There are other possible ways to improve the pass rush via the draft. Jason Jones is a free agent and it’s unclear whether he’ll be retained for 2013. If the Seahawks want a bigger defensive end who can be flexible while also playing inside on nickel and passing downs, Alex Okafor at Texas could be the answer. He dominated Oregon State at the Alamo Bowl (see tape above) recording 4.5 sacks. He’s about 6-4 and 270lbs but could probably get up to the 275-280lbs range. He’s too big for a LEO, but his upper body power and quick feet could make him ideal for the Jason Jones-role.
The biggest issue with Okafor is consistency. He had 8.5 sacks for Texas during the regular season but drifted in and out of games and struggled to make a lasting impact for a disappointing defense. A lot of big-name Texas prospects have flattered to deceive and prior to the bowl game, it appeared Okafor would go down that route as well. Tony Pauline recently graded him in the 3rd/4th round range, but his performance against the Beevers increases his chances of being a day two pick.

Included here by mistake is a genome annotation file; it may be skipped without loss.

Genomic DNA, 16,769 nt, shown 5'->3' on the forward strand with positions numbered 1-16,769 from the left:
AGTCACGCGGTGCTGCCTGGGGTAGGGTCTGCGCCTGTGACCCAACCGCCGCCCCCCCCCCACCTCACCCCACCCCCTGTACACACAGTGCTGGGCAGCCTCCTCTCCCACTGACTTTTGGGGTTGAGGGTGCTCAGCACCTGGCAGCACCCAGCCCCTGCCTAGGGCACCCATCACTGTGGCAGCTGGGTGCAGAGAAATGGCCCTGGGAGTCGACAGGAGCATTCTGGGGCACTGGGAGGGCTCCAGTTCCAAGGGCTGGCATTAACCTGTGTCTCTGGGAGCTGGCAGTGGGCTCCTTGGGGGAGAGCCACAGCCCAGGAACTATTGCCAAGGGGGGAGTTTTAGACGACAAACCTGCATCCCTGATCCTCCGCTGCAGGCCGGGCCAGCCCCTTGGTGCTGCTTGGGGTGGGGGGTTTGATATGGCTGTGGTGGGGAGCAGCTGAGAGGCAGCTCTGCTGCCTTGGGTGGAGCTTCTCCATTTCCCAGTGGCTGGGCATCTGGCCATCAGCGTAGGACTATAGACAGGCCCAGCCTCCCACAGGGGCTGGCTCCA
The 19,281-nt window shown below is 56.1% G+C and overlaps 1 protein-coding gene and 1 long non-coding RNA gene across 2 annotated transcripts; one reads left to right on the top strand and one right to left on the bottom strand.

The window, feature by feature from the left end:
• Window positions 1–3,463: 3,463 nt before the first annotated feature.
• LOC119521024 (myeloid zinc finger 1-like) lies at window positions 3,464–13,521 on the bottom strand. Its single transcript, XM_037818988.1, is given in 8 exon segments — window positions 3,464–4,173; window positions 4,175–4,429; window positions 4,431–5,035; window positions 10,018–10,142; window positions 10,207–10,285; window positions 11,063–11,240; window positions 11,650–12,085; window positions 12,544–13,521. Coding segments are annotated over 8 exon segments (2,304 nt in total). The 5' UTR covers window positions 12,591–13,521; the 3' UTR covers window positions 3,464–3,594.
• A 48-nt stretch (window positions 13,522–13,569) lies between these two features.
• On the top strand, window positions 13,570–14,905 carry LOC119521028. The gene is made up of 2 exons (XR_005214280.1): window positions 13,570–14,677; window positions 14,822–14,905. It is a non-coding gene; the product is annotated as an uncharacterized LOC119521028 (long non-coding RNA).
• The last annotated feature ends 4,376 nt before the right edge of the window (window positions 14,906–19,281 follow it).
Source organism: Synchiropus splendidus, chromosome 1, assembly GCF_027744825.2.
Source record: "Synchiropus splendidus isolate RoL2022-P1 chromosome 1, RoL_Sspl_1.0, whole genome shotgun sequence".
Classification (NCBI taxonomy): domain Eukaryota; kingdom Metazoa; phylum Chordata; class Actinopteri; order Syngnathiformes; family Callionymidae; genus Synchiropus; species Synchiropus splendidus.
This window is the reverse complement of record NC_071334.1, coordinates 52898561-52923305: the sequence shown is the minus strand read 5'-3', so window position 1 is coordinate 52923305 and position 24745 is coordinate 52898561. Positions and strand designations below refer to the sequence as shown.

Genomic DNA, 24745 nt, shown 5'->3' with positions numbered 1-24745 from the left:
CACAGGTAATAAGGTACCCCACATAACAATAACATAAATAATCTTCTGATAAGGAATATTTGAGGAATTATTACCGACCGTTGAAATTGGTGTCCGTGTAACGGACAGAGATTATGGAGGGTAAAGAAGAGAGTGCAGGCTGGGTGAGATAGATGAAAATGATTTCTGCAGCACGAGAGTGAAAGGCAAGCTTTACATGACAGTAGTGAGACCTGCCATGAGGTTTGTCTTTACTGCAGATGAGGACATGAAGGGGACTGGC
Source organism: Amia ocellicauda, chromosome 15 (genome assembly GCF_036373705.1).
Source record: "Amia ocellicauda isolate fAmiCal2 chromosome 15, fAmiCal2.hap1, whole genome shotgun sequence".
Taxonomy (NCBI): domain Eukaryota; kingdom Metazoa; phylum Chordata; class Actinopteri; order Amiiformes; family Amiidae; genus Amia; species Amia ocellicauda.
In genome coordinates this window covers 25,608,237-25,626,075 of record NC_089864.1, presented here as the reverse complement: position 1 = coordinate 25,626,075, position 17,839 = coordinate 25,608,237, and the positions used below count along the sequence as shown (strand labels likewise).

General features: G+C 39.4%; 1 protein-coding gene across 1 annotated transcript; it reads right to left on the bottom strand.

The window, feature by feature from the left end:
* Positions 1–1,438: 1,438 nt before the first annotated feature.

On a slightly different note, take the chance to watch Clemson receiver DeAndre Hopkins against LSU tonight in the Chick-fil-A Bowl. It appears he’ll be declaring for the draft and he’s a legitimate late first round option for any team looking to add a receiver:
Sources tell me tonight will be the final college game for DeAndre Hopkins/WR/Clemson as he will enter the draft….
— Tony Pauline (@TonyPauline) December 31, 2012
Meanwhile USC receiver Robert Woods also confirmed he will be turning pro:
#USC WR Robert Woods said he will enter NFL draft.
— Gary Klein (@LATimesklein) December 31, 2012
Happy New Year everyone!